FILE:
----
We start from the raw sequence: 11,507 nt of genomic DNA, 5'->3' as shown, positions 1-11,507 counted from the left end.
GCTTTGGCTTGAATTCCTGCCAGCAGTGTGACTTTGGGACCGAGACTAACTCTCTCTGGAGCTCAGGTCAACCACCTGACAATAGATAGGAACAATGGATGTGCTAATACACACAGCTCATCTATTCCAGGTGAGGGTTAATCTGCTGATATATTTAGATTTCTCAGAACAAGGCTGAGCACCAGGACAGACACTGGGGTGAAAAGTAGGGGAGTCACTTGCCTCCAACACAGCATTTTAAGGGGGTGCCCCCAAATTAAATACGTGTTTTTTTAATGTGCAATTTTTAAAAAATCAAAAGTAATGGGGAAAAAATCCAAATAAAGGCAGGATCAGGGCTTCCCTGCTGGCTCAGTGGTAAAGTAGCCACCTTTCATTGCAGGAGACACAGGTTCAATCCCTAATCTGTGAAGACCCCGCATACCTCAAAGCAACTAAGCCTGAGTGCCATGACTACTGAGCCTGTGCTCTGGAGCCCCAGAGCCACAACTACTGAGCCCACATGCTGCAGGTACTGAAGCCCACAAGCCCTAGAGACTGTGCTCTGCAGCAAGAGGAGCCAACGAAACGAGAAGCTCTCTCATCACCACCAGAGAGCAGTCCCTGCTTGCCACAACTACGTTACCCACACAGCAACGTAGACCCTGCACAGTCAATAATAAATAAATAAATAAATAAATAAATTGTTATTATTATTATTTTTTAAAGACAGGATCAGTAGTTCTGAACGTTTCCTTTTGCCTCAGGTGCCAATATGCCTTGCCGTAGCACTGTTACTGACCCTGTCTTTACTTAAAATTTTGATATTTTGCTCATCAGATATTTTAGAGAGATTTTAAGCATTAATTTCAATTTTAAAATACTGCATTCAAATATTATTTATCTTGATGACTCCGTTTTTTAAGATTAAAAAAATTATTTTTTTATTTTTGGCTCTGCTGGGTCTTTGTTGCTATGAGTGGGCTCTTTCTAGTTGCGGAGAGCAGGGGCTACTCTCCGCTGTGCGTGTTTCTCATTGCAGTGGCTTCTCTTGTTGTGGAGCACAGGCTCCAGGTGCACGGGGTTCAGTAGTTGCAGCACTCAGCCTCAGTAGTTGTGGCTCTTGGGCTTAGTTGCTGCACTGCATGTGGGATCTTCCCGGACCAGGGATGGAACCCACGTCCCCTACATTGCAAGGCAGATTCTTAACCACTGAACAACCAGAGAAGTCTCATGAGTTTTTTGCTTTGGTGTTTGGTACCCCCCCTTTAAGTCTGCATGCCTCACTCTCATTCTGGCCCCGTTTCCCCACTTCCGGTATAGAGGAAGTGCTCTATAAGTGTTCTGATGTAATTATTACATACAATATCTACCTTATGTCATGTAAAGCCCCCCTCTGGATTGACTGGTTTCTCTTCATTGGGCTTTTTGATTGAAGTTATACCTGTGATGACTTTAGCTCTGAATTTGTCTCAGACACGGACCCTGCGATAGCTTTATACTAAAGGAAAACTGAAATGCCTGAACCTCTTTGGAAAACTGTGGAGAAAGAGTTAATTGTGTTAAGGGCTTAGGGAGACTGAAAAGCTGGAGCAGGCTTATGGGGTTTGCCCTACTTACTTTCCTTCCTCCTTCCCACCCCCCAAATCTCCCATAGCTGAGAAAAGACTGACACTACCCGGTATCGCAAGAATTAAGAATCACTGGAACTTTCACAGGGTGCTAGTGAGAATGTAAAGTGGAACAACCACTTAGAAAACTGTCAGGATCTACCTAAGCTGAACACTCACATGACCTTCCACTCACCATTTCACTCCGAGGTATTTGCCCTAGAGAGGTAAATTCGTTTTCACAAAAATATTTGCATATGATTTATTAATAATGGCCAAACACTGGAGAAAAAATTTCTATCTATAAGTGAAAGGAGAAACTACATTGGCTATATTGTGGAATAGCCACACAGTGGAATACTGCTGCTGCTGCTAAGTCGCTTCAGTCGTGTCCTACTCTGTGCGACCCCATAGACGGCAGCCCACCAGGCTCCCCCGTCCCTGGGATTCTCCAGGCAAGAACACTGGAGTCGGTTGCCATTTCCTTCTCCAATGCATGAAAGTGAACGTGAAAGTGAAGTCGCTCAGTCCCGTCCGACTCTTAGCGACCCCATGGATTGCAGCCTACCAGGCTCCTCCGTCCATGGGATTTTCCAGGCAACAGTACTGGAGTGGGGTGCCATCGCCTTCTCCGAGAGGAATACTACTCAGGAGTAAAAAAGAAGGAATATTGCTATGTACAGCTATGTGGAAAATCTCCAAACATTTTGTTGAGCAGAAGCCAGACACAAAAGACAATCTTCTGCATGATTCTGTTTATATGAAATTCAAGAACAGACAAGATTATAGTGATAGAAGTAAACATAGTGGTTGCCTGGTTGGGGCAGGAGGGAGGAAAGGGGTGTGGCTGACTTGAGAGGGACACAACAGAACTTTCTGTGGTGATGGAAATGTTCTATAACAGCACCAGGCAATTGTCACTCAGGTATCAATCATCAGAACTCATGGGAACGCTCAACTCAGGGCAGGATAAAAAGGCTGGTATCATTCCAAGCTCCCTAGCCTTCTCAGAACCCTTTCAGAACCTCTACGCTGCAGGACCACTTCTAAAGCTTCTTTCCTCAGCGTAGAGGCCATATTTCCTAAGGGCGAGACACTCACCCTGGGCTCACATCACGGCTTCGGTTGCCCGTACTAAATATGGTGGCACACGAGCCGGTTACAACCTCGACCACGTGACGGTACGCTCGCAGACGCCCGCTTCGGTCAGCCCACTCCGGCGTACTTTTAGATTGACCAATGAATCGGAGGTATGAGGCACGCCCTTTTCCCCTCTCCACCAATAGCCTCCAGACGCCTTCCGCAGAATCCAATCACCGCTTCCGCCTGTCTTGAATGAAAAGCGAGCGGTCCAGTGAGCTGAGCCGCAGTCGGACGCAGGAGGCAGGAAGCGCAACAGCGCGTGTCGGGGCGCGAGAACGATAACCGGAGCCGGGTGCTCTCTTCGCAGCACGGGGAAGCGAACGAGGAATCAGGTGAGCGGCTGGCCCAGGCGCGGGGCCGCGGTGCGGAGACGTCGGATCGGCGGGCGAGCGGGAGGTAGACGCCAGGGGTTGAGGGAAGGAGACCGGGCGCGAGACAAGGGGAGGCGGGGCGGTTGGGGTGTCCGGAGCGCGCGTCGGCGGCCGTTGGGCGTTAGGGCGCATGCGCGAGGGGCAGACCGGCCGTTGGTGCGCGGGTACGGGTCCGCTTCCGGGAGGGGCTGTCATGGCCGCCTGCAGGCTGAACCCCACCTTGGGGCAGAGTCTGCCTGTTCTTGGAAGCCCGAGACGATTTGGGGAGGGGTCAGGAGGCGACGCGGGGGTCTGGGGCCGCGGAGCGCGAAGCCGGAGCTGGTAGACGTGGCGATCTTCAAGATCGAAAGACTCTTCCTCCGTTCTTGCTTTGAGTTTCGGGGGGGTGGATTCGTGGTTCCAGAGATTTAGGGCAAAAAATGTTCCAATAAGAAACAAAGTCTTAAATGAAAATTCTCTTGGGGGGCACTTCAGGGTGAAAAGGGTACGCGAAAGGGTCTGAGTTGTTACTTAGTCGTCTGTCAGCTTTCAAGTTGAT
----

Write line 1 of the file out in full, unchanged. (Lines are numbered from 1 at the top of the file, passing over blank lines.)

We start from the raw sequence: 11,507 nt of genomic DNA, 5'->3' as shown, positions 1-11,507 counted from the left end.